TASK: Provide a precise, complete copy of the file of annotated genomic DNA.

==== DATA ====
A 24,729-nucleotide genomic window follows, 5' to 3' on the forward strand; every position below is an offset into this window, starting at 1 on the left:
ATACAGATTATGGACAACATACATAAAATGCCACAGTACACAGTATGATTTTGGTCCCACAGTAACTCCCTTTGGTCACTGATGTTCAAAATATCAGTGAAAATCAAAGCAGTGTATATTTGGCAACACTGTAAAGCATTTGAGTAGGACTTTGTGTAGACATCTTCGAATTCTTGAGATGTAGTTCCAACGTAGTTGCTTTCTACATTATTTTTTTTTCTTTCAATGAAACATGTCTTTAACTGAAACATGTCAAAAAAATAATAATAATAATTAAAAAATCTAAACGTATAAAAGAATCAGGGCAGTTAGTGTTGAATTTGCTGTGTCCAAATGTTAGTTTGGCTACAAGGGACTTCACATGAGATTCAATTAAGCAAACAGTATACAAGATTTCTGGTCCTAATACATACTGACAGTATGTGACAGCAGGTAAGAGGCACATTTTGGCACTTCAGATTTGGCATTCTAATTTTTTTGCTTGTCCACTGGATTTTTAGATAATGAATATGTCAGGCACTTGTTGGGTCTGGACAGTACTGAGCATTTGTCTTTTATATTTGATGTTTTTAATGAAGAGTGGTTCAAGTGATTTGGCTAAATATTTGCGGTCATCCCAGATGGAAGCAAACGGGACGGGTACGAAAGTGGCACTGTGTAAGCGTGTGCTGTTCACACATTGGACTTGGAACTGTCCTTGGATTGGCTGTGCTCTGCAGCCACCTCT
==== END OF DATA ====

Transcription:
A 24,729-nucleotide genomic window follows, 5' to 3' on the forward strand; every position below is an offset into this window, starting at 1 on the left:
ATACAGATTATGGACAACATACATAAAATGCCACAGTACACAGTATGATTTTGGTCCCACAGTAACTCCCTTTGGTCACTGATGTTCAAAATATCAGTGAAAATCAAAGCAGTGTATATTTGGCAACACTGTAAAGCATTTGAGTAGGACTTTGTGTAGACATCTTCGAATTCTTGAGATGTAGTTCCAACGTAGTTGCTTTCTACATTATTTTTTTTTCTTTCAATGAAACATGTCTTTAACTGAAACATGTCAAAAAAATAATAATAATAATTAAAAAATCTAAACGTATAAAAGAATCAGGGCAGTTAGTGTTGAATTTGCTGTGTCCAAATGTTAGTTTGGCTACAAGGGACTTCACATGAGATTCAATTAAGCAAACAGTATACAAGATTTCTGGTCCTAATACATACTGACAGTATGTGACAGCAGGTAAGAGGCACATTTTGGCACTTCAGATTTGGCATTCTAATTTTTTTGCTTGTCCACTGGATTTTTAGATAATGAATATGTCAGGCACTTGTTGGGTCTGGACAGTACTGAGCATTTGTCTTTTATATTTGATGTTTTTAATGAAGAGTGGTTCAAGTGATTTGGCTAAATATTTGCGGTCATCCCAGATGGAAGCAAACGGGACGGGTACGAAAGTGGCACTGTGTAAGCGTGTGCTGTTCACACATTGGACTTGGAACTGTCCTTGGATTGGCTGTGCTCTGCAGCCACCTCT